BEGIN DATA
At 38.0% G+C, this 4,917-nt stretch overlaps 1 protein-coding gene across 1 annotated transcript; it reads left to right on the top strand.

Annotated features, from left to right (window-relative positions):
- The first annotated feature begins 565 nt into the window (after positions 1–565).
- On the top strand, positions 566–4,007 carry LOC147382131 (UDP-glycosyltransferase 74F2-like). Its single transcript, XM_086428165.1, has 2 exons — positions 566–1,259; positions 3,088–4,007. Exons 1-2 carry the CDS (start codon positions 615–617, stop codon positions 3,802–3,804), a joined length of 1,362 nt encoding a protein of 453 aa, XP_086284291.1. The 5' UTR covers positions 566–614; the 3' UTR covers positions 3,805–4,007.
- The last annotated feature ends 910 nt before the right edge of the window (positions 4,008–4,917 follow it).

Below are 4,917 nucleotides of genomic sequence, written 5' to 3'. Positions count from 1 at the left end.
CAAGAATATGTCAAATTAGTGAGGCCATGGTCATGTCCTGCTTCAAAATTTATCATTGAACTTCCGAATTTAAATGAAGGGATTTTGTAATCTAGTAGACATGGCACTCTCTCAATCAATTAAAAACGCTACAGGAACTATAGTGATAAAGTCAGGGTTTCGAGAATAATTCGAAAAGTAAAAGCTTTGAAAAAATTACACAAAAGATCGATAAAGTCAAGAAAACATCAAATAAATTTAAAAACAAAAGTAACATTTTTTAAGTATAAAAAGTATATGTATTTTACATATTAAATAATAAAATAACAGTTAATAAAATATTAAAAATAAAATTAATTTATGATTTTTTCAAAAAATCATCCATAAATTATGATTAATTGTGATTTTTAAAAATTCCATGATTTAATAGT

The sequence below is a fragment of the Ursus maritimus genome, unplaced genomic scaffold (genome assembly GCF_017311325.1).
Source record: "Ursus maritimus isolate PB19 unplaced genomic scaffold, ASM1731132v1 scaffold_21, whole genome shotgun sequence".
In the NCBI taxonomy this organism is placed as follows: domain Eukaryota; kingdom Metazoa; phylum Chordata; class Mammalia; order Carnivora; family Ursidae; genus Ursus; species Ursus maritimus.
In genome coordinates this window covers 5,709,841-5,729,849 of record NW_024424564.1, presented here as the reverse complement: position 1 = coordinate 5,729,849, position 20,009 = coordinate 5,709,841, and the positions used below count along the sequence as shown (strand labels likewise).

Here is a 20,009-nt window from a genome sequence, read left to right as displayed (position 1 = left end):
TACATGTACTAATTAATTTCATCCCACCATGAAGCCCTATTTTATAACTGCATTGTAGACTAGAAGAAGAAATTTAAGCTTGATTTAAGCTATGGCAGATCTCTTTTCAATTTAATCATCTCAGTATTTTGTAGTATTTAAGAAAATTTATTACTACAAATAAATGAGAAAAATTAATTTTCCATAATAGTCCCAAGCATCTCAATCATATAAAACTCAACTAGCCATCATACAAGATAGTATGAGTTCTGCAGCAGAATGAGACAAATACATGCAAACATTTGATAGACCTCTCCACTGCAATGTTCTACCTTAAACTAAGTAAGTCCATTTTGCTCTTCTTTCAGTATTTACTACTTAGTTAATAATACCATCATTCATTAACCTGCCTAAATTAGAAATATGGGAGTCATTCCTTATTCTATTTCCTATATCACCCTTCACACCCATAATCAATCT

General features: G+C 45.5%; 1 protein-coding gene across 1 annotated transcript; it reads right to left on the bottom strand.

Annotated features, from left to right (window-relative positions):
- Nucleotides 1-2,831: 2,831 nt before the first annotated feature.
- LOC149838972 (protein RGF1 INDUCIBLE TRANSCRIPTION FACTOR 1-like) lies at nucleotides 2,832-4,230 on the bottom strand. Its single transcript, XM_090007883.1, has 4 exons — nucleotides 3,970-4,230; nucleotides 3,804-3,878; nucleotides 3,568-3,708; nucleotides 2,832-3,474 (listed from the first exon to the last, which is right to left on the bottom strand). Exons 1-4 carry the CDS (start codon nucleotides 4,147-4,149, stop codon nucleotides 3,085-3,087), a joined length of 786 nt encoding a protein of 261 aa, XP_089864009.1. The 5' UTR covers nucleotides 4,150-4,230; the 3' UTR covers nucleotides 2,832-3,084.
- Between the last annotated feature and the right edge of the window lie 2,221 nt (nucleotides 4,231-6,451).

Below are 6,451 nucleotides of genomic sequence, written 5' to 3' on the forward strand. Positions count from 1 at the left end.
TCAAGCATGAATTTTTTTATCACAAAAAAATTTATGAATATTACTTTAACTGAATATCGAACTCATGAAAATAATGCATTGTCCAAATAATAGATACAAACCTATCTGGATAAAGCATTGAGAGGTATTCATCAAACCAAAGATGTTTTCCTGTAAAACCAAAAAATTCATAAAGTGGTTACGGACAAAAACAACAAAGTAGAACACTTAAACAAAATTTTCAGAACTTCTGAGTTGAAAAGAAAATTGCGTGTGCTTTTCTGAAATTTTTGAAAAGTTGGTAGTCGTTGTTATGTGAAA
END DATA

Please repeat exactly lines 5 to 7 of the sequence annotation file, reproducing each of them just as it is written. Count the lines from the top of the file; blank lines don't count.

- The last annotated feature ends 910 nt before the right edge of the window (positions 4,008–4,917 follow it).

Below are 4,917 nucleotides of genomic sequence, written 5' to 3'. Positions count from 1 at the left end.
CAAGAATATGTCAAATTAGTGAGGCCATGGTCATGTCCTGCTTCAAAATTTATCATTGAACTTCCGAATTTAAATGAAGGGATTTTGTAATCTAGTAGACATGGCACTCTCTCAATCAATTAAAAACGCTACAGGAACTATAGTGATAAAGTCAGGGTTTCGAGAATAATTCGAAAAGTAAAAGCTTTGAAAAAATTACACAAAAGATCGATAAAGTCAAGAAAACATCAAATAAATTTAAAAACAAAAGTAACATTTTTTAAGTATAAAAAGTATATGTATTTTACATATTAAATAATAAAATAACAGTTAATAAAATATTAAAAATAAAATTAATTTATGATTTTTTCAAAAAATCATCCATAAATTATGATTAATTGTGATTTTTAAAAATTCCATGATTTAATAGT